It might be weird to imagine, but the first things that come to mind when I think of tech debt and information debt is Star Trek and cats. Specifically, I think of tribbles and wrangling kittens. You might think this is a total stretch, but let me explain…

Tribbles are basically little fluff balls that can multiply seemingly exponentially in a short amount of time if exposed to food. They’ll get everywhere, but are easy to capture once you get them away from food. Kittens, on the other hand are wonderful little animals that are so cute and needy, they exert control over you…

 

     

If you were to combine these two creatures, you’d have a Tribble Kitty. A round, fluffy animal that reproduces immediately and exponentially, has control over your brain to make you love it, and is harder than anything to herd. If herding cats is hard, herding Tribble Kitties is almost impossible.

Applying the Tribble Kitty Metaphor

To bring this full circle, when combined, tech debt and information debt create Tribble Kitties for your company. Other than being hard to wrangle, and taking away precious productivity, tech debt and information debt can mature and eventually, you can have so many moving parts that it’s hard for a single person to keep track of them.

Oftentimes, this tech debt and information debt issue becomes evident when there’s one engineer in the company that everyone comes to for answers. This can also happen when the acronyms, names, and ideas that “everyone” knows, start to confuse people who’ve been around since the beginning.

Little things like these can eventually come back and become big problems if a piece of functionality that was originally “just thrown together” isn’t processing fast enough and no one knows how to fix it, or if a term has three definitions among three different departments.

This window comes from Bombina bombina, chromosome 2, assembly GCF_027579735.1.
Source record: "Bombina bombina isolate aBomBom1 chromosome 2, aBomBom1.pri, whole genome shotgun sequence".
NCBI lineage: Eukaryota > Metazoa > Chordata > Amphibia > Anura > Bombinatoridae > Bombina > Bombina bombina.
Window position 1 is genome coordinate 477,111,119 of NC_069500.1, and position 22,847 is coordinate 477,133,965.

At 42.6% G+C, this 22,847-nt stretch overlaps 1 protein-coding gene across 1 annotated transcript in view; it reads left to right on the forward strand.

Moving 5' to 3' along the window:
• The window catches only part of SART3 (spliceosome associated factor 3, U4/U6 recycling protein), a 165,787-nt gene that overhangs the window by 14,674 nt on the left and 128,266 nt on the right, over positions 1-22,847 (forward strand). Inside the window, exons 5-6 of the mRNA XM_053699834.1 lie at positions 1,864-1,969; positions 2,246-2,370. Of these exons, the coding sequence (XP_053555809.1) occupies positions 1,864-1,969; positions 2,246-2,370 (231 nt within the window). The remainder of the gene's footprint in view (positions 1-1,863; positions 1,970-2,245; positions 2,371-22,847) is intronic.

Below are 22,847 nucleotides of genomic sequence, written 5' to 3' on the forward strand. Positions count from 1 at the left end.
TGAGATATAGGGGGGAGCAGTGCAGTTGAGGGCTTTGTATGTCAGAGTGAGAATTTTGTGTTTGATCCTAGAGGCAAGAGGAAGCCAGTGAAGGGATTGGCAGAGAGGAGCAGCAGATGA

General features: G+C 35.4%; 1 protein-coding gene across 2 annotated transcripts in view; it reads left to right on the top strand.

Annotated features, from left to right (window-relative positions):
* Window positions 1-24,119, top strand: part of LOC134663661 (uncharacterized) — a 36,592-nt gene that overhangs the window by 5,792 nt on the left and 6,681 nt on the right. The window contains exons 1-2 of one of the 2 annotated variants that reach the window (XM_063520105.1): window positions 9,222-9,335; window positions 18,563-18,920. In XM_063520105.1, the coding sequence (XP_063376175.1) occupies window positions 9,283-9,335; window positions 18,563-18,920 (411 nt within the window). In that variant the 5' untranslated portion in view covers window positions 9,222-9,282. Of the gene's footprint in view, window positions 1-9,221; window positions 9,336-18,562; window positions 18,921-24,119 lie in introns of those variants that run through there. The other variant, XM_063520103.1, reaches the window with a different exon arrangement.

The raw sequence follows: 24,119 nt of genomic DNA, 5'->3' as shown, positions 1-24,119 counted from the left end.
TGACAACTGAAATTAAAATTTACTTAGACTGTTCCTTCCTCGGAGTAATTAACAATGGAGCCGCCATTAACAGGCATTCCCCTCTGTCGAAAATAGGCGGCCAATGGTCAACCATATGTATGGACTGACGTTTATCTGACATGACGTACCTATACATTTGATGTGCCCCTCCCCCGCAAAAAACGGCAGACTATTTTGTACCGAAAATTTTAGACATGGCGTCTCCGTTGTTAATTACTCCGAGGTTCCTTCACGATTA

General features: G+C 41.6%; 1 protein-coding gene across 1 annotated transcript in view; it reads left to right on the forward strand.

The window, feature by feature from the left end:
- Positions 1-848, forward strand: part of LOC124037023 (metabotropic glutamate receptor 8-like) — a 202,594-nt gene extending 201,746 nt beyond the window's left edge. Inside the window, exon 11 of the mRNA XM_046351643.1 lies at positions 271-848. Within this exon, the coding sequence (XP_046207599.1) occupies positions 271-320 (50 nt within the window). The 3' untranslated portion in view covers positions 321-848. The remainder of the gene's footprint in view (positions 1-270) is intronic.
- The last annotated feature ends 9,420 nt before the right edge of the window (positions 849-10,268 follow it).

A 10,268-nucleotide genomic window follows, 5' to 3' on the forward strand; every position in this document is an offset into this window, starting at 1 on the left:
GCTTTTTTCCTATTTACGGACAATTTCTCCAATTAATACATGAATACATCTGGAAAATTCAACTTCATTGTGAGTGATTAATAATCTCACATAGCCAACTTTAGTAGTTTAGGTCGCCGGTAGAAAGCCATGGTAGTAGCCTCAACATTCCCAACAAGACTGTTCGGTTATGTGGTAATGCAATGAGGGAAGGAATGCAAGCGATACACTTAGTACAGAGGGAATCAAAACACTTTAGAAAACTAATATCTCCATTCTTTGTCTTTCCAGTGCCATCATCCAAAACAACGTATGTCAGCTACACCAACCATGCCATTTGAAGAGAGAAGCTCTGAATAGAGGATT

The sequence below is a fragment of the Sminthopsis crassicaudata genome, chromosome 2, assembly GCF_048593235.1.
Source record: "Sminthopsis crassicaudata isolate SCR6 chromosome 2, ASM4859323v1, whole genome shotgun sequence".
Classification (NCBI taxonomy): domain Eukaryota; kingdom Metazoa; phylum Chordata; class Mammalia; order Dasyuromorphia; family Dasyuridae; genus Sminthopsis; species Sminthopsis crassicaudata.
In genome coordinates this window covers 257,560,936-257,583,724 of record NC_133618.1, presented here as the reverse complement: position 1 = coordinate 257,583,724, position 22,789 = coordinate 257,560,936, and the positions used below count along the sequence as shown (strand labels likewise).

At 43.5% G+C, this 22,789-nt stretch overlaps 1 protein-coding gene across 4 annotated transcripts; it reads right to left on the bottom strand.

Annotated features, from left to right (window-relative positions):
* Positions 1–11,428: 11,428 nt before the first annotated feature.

Correcting the Tech and Information Debt Problem

So, what’s the solution? Well, the answer is to document all the things in an easily accessible way so that everyone in the company can read, understand, and update the information. This usually means a wiki or internal knowledge base.

Unfortunately the problem with wikis and knowledge bases, is that if you don’t have someone managing this information, these too can become problematic and breed unintended consequences of hoarding very specific and very broad information together. Institutional knowledge can overrun the entire thing and make it too intimidating for most people to update or visit.

For engineers, this is exactly the same thing that happens in code. You build something, patch something, or avoid a problem because it’s not interesting, then it comes back to haunt you because there are no inline comments and no documentation anywhere. If you have no idea what the consequences of your changes will be, you’re less likely to even want to touch this code.

Tech Debt and Information Debt Go Hand-In-Hand

People are less likely to contribute and work on things if there’s a lack of information or if the information that’s present is all institutional and confusing. I can suggest a couple solutions that we’ve employed:

  • Find someone who is willing to document all the technical information in the organization.
  • Find a way to organize that information.
  • Empower employees to jump in and write down how things work so no one has to do it again.

By documenting and updating your internal knowledge cache in these ways, your people know where to find information they need and how to update it. The benefit is that employees can use this information from day one to onboard and provide value to the company faster, without requiring nearly as much handholding from others.

For another opinion on tech debt, check out Tech Debt is Not a Bad Thing by my team member and developer evangelist, Brandon West.


For more information on tribbles, go check out S02E15 of Star Trek The Original Series (TOS), “The Trouble with Tribbles” and S06E05 of Deep Space Nine (DS9), “Trials and Tribble-ations.” The first introduced Tribbles and the second, inserted characters from DS9 into 30 year old footage and re-told the story. These are my favorite two episodes of Star Trek, because they’re so funny and out of character for the rest of the episodes in both series.



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